To better understand the “how” and “where” of EU service exchanges, Eurostat is developing experimental statistics on the international supply of services (ISS) by modes of supply (MOS). Based on four modes (mode 1, cross-border supply; mode 2, consumption abroad; mode 3, commercial presence; and mode 4, presence of natural persons), statisticians can analyse EU trade competitiveness by comparing the ratio of net trade (exports minus imports) to total trade (exports plus imports).
Taking legal services as an example, this would mean that legal advice provided to the client abroad through electronic channels is mode 1, but if the client from abroad comes to the lawyer’s office is mode 2. If the lawyer establishes an affiliate abroad to provide legal services is mode 3 and if the lawyer goes abroad to provide a legal service to a client then it’s mode 4.
The main sources for modes of supply data are the international trade in services (ITSS) statistics and foreign affiliates statistics (FATS). The complete methodology is described in the Eurostat modes of supply compilers guide.
The EU’s total exports of services to countries outside the EU reached EUR 2429 billion (all four modes taken together) in 2018.
Three fifths (59 % or EUR 1439 billion) of the EU’s total exports of services are supplied via mode 3, meaning by a service supplier of an EU country establishing a commercial presence in the territory of a non-EU country. Exports performed through modes 1, 2 and 4 (computed from the ITSS) account for the remaining two fifths or EUR 990 billion (sum of modes 1, 2 and 4).
In terms of imports from countries outside the EU, mode 3 (imports via foreign affiliates) is again the most prominent mode accounting for 58 % of the total EU imports from non-member countries or EUR 1309 billion. The imports through modes 1, 2 and 4 reach EUR 935 billion (42 % of the total).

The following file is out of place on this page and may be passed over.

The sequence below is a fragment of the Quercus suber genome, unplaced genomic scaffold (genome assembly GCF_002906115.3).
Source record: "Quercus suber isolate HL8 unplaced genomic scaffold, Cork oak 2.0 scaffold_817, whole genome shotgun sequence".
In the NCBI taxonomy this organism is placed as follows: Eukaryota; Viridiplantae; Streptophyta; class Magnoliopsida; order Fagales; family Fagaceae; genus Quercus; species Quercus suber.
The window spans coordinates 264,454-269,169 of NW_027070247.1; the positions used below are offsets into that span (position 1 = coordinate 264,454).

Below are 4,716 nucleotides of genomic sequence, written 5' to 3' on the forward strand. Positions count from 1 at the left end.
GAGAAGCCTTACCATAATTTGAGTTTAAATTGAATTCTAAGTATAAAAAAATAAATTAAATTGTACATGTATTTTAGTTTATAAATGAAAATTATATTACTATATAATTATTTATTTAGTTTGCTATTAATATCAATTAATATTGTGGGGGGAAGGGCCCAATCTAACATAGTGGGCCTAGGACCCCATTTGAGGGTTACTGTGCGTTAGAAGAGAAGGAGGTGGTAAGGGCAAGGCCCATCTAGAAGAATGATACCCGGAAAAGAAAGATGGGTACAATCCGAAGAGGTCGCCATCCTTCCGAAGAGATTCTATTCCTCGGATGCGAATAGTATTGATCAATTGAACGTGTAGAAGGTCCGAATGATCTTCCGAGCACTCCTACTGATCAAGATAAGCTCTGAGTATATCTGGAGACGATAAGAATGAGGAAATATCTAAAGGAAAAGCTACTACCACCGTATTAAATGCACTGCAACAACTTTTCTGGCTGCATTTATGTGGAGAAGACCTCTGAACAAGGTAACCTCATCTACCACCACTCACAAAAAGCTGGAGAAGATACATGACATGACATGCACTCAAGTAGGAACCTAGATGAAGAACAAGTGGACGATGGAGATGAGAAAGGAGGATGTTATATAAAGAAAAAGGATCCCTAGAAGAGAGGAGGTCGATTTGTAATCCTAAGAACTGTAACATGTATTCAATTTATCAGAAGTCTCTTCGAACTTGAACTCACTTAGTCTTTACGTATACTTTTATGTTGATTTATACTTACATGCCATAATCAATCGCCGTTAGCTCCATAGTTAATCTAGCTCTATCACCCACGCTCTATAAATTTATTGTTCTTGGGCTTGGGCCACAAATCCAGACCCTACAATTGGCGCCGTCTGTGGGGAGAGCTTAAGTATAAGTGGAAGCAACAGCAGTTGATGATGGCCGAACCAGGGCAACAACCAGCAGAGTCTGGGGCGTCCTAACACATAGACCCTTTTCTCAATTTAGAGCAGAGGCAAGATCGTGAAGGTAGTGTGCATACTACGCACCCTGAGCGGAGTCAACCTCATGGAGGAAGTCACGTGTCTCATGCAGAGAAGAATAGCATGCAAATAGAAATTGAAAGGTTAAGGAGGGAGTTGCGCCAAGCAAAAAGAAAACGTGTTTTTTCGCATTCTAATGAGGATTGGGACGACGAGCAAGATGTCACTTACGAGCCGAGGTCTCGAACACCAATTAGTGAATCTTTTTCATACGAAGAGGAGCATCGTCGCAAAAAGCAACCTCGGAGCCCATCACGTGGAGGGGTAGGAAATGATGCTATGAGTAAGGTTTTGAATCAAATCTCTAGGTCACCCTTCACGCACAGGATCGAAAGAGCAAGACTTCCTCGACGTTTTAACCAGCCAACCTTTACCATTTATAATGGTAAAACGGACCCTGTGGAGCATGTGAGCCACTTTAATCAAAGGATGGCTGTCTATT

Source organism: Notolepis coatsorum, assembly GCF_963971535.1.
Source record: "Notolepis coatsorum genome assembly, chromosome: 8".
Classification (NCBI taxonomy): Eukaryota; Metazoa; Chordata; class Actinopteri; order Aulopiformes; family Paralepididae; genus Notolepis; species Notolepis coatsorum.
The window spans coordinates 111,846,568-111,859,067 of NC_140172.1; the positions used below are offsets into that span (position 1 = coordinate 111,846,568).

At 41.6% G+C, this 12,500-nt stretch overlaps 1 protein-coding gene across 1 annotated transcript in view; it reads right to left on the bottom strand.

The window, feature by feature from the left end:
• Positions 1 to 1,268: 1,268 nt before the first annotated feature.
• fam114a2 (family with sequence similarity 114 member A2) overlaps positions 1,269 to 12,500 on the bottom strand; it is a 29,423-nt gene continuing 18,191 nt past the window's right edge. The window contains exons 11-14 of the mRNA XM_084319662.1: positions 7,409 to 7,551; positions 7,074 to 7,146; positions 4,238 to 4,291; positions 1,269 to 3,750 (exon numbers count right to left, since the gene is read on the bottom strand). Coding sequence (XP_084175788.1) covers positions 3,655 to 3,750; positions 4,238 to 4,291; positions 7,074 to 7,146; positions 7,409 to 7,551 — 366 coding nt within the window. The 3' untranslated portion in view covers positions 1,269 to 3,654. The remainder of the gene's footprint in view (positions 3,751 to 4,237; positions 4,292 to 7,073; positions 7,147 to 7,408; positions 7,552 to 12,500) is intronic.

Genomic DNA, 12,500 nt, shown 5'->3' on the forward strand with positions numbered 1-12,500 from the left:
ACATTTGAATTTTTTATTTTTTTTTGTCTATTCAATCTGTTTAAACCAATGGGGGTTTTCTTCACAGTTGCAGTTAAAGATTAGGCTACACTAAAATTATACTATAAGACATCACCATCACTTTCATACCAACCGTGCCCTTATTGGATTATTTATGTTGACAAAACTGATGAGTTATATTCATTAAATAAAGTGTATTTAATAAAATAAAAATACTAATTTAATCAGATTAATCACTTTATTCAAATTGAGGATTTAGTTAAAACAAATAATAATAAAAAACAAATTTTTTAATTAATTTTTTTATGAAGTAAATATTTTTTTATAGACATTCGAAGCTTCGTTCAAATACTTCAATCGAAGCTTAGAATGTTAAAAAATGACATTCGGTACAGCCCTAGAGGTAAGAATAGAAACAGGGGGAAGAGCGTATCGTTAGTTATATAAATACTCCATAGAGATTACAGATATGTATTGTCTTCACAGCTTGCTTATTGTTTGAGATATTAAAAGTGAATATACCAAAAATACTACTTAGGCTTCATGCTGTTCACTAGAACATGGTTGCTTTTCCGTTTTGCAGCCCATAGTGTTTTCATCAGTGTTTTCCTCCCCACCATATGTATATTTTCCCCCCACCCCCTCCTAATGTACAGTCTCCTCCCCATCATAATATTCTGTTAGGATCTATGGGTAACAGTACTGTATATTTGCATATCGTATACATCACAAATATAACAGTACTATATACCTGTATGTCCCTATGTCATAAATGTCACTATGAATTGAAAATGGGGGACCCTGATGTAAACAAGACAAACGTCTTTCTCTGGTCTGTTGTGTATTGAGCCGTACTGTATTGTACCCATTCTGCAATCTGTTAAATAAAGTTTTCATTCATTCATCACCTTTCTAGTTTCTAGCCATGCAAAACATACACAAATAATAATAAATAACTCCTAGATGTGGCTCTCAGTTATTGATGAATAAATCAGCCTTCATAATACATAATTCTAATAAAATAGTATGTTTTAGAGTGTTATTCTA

For more information:
- Eurostat Statistics Explained article on services trade statistics by modes of supply
- Eurostat Experimental Statistics dedicated section
- Eurostat modes of supply compilers guide
- The General Agreement on Trade in Services (GATS) defines trade in services as the supply of a service through any of four modes of supply:
Mode 1 – cross-border supply: from the territory of one country into the territory of another country.
Mode 2 – consumption abroad: in the territory of one country to the service consumer of another country.
Mode 3 – commercial presence: by a service supplier of one country, through a commercial presence in the territory of another country. The Foreign affiliates statistics (FATS) framework is designed to provide information on the activities of enterprises located in foreign markets.
Mode 4 – presence of natural persons: by a service supplier of one country, through the presence of natural persons of that country in the territory of any other country.